Baylor Theatre "An Infinite Ache"

A first date leads to an imagined future for Charles (Luke Morrison) and Hope (Christina Calcote) in Baylor Theatre’s “An Infinite Ache.”

A bad first date might seem to last a lifetime and that’s the time period traveled, in imagination at least, in Baylor Theatre’s production “An Infinite Ache.”

The 2001 David Schulner play examines the aftermath of a first date between would-be actress Hope (Christina Calcote) and new-to-L.A. Charles (Luke Morrison), which ends when she has too much to drink and he takes her to his apartment to sleep it off.

What follows is a lifetime, one from any number of possibilities, imagined as a developing relationship that spins off from their first encounter. As their would-be, possible story walks into the future, the two fall in and out of love, get married, start a family, share joy and suffer loss — in short, life.

“It’s a thematic exploring of one’s background and culture as one gets older,” said Baylor graduate student and director Edward Vermeulen-Wise. “It shows the good and bad of how marriage can feel and of loss.”

It’s also shows the sort of problem that theatrical magic from actors and directors aim to solve as they cover decades in time and space, physically and emotionally, with little more than props, lighting and a large bed. “Time moves differently here,” Vermeulen-Wise said, noting that years might disappear between lines of dialogue. “The rhythm of the play is similar to the different movements of a symphony.”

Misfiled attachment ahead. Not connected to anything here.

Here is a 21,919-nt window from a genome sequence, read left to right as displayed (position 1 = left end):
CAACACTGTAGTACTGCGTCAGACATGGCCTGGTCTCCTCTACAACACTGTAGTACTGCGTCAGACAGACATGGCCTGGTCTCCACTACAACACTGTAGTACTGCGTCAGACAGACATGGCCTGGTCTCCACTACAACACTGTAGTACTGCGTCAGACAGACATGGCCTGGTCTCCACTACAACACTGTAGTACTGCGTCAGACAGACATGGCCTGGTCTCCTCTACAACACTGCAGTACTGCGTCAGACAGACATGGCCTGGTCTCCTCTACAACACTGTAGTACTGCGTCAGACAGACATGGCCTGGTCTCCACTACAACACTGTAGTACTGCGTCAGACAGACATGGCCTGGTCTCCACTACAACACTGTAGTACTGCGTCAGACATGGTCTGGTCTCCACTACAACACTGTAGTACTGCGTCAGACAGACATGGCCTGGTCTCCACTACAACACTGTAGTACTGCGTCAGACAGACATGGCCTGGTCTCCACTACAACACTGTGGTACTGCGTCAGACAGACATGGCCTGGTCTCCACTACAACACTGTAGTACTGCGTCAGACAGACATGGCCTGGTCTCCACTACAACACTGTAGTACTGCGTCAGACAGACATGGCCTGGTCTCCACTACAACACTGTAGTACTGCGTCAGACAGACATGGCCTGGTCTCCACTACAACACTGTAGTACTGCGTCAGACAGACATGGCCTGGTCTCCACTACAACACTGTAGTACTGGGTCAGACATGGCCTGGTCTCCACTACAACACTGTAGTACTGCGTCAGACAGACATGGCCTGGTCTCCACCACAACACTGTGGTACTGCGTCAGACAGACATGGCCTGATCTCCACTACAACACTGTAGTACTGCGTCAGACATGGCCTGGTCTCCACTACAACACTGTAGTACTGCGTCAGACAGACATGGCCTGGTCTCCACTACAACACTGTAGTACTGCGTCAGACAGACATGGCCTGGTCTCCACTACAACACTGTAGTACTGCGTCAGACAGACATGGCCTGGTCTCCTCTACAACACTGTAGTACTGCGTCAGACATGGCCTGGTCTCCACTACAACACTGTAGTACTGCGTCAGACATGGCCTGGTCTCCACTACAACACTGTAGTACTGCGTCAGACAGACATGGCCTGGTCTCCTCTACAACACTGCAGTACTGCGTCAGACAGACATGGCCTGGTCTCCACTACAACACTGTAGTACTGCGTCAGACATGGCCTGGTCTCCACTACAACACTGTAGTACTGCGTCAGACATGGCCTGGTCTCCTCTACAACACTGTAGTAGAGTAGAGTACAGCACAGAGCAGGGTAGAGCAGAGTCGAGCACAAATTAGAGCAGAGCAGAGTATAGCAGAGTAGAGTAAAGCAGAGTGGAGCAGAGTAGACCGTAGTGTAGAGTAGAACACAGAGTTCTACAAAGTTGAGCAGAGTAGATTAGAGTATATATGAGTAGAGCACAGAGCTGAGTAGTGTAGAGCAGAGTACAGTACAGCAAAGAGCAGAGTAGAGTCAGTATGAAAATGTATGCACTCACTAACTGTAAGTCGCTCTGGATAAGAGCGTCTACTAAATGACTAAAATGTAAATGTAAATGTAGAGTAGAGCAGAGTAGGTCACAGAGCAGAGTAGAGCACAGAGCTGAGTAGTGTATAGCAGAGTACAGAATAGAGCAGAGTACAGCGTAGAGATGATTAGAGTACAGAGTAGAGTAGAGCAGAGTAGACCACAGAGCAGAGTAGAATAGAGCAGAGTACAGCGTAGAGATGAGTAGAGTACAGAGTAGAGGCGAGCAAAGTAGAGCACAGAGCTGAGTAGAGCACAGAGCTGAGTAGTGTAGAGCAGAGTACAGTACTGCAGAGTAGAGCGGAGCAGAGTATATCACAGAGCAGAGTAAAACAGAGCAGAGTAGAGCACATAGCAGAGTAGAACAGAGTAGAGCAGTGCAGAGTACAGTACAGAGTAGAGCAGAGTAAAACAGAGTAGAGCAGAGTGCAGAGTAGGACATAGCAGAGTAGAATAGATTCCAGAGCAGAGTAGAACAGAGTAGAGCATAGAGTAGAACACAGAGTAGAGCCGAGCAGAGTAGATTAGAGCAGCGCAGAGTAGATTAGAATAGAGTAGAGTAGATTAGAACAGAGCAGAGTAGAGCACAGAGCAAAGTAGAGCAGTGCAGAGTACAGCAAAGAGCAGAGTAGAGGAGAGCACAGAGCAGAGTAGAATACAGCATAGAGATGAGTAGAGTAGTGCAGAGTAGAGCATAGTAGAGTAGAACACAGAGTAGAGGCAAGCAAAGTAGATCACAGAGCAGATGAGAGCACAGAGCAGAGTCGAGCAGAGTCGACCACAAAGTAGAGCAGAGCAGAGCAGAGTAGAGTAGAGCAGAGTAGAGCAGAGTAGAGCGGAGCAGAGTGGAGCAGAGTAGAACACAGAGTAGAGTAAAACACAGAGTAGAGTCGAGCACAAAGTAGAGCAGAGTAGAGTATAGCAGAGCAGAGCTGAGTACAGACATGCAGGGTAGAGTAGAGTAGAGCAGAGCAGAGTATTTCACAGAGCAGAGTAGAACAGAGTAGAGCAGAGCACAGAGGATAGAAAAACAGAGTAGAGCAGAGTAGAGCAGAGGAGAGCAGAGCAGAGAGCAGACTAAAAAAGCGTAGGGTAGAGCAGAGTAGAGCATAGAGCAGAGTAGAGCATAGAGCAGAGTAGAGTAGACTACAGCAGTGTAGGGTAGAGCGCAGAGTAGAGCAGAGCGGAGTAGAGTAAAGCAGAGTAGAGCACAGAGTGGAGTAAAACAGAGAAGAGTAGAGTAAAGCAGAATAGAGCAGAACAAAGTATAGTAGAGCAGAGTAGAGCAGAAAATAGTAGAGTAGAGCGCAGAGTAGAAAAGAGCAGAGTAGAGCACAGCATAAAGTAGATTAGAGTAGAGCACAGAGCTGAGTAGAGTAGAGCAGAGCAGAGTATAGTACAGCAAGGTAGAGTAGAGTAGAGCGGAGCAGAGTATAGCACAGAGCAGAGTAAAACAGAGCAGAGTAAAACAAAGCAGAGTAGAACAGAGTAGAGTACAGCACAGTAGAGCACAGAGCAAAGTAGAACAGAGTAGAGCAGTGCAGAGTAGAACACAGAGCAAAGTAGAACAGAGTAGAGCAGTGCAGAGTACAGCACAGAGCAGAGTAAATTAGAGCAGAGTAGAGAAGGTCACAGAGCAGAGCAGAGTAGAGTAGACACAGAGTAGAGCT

Baylor theater "An Infinite Ache"

A first date leads to an imagined future for Hope (Christina Calcote) and Charles (Luke Morrison) in Baylor Theatre’s “An Infinite Ache.”

The couple’s cultural differences — she’s of Asian descent, he’s Jewish — and concerns about what they might lose in a life together feel familiar to the 41-year-old Vermeulen-Wise, whose father was Scots-Irish and his mother Latina. Both were in the U.S. Air Force and theater was not on his radar while growing up until a fateful theater appreciation class taken when he was studying computer science at Palo Alto College in San Antonio.

That eventually led to a degree change to theater when he transferred to Texas State University. He taught middle school for awhile, then worked in a photography tech lab before he decided he needed to put his theater degree to use. He’s working on a graduate degree in directing and his wife Liz Vermeulen presently teaches theater at Waco High School.

As “An Infinite Ache” explores how life can branch in different directions from a meeting or a decision, Vermeulen-Wise nods in recognition.

“An Infinite Ache” opens its three-performance run on Thursday and is recommended for older audiences due to language and adult themes.

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